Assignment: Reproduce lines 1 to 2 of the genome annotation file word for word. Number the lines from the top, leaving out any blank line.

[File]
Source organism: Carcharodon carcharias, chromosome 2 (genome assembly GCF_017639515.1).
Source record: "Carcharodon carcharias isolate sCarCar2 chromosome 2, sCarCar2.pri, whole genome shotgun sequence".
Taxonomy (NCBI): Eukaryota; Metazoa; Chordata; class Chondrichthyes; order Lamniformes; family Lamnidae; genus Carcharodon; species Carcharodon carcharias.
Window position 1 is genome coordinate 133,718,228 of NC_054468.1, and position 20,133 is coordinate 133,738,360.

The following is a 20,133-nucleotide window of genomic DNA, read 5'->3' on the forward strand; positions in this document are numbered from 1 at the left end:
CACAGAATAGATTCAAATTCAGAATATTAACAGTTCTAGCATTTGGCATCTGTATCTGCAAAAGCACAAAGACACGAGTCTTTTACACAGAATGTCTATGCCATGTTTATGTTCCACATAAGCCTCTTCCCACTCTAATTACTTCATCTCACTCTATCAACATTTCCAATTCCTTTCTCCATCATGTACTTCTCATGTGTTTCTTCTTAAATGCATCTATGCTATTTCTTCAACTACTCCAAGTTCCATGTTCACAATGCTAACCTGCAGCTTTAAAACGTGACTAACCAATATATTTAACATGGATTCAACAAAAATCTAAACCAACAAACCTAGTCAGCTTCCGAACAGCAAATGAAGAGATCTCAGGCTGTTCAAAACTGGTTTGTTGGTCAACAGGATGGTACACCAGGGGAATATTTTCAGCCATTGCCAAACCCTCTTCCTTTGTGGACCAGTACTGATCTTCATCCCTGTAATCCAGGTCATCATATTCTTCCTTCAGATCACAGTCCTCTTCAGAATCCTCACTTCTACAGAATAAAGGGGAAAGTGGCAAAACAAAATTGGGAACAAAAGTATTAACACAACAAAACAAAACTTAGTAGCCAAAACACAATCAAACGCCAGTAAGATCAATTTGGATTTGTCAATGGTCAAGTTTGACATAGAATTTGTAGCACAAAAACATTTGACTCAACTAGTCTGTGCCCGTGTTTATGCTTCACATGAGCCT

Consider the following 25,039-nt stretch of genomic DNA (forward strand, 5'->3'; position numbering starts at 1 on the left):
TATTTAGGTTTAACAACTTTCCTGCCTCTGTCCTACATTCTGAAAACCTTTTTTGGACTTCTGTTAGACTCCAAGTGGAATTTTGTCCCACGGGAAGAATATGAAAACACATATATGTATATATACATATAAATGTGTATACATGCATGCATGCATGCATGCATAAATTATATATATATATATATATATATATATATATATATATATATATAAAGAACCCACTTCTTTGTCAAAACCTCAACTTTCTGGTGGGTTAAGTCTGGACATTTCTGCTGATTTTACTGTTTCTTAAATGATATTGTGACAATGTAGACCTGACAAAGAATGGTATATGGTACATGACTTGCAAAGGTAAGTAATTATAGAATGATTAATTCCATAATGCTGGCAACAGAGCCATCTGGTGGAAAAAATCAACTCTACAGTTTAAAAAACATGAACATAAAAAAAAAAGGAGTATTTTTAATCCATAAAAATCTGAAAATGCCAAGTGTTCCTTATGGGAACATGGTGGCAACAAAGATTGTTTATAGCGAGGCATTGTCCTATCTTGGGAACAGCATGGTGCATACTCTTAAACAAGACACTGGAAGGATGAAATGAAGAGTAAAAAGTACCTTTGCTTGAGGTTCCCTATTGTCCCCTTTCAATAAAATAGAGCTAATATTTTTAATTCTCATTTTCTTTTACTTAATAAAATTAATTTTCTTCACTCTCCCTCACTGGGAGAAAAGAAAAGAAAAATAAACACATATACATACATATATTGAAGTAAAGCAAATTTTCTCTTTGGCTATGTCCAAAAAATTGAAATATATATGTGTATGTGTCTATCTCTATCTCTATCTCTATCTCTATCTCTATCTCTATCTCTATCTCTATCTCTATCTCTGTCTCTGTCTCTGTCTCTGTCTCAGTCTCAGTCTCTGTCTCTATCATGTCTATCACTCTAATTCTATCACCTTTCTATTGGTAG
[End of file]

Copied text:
Source organism: Carcharodon carcharias, chromosome 2 (genome assembly GCF_017639515.1).
Source record: "Carcharodon carcharias isolate sCarCar2 chromosome 2, sCarCar2.pri, whole genome shotgun sequence".